Frond Pruning Enhanced The Growth and Yield of Eight-Year-Old Oil Palm (Elaeis guineensis Jacq.)

Junito P. Marcelino and Elvie V. Diaz


Pruning of fronds in oil palms is the subject of interest in oil palm farming that is often based on individual experience and casual observation rather than experimental evidence. Frond pruning in a scientific approach pose useful information in oil palm industry. This study was conducted to find out if frond pruning affects growth and yield of eightyear-old oil palm plantation owned by Kenram Industrial Development Incorporated (KIDI), Isulan, Sultan Kudarat, Philippines from 2011-12. This experiment was laid out in Randomized Complete Block Design with four treatments replicated three times. Standard guide on fertilization, cultural management practices, control of insect pest and diseases, and harvesting of bunches for oil palms were followed. Fronds were pruned according to the number of fronds retained per treatment except for those without pruning. Agronomic and yield parameters were gathered, statistically analyzed while variances among treatments were subjected to DMRT. Frond pruning in oil palm plants significantly affected fruit bunch production specifically on the number and weight of harvested bunches. However, no significant effect was observed on its agronomic characteristics. The retention of 32 – 40 fronds per tree produced more and heavier bunch compared to plants with 24 fronds and plants without frond pruning. Optimum fronds are required to obtained better yield. Palms without frond pruning and those with excessive pruning below 32 fronds produced lesser and lighter bunches.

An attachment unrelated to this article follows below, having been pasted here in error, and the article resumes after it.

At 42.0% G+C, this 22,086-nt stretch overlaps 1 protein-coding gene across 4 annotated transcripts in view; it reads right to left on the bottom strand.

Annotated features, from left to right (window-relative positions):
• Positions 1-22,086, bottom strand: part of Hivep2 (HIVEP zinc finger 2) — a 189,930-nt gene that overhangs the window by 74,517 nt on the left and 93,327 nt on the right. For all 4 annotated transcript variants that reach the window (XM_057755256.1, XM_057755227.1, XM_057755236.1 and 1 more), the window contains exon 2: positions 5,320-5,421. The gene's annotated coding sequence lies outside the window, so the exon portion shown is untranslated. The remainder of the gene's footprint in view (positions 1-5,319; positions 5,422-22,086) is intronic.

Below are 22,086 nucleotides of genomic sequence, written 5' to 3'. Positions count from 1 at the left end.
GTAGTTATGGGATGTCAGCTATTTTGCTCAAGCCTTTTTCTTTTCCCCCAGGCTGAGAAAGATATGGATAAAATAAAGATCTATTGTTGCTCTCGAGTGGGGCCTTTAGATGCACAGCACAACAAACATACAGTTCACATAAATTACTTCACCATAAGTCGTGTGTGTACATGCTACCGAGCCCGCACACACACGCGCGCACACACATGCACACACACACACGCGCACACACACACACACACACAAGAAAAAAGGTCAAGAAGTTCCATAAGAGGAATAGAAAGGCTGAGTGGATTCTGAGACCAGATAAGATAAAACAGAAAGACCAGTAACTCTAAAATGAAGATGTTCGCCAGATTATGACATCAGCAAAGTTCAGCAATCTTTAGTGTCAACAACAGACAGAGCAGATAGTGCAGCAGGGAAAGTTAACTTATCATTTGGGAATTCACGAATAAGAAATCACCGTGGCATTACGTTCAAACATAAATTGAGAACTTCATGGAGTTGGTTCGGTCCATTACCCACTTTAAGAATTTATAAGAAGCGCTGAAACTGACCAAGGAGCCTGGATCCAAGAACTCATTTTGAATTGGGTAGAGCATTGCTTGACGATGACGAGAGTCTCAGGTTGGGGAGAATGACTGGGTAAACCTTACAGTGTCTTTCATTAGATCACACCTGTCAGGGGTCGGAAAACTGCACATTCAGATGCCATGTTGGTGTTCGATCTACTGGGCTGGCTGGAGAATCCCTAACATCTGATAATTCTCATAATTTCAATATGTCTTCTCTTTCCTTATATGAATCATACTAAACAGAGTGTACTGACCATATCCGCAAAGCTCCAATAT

Keywords: bunches, fronds, frond pruning, oil palm, rainfall

Annals of Tropical Research 38(2):96-105(2016)
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